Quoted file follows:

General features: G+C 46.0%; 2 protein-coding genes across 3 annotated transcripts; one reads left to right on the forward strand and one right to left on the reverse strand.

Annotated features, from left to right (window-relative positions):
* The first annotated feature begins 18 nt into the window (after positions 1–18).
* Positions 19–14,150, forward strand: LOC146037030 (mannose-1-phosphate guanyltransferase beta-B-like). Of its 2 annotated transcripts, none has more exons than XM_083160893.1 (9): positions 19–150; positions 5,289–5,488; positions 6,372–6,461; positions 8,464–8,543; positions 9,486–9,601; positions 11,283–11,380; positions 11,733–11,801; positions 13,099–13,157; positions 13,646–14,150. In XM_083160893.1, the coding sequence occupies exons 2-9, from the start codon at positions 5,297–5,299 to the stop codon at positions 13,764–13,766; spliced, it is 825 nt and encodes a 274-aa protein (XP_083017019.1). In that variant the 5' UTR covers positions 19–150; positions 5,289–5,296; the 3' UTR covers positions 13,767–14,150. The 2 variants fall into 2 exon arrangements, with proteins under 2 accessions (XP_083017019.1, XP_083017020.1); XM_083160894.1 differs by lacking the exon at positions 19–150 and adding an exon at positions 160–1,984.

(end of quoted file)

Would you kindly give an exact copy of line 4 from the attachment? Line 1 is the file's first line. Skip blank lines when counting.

* Positions 19–14,150, forward strand: LOC146037030 (mannose-1-phosphate guanyltransferase beta-B-like). Of its 2 annotated transcripts, none has more exons than XM_083160893.1 (9): positions 19–150; positions 5,289–5,488; positions 6,372–6,461; positions 8,464–8,543; positions 9,486–9,601; positions 11,283–11,380; positions 11,733–11,801; positions 13,099–13,157; positions 13,646–14,150. In XM_083160893.1, the coding sequence occupies exons 2-9, from the start codon at positions 5,297–5,299 to the stop codon at positions 13,764–13,766; spliced, it is 825 nt and encodes a 274-aa protein (XP_083017019.1). In that variant the 5' UTR covers positions 19–150; positions 5,289–5,296; the 3' UTR covers positions 13,767–14,150. The 2 variants fall into 2 exon arrangements, with proteins under 2 accessions (XP_083017019.1, XP_083017020.1); XM_083160894.1 differs by lacking the exon at positions 19–150 and adding an exon at positions 160–1,984.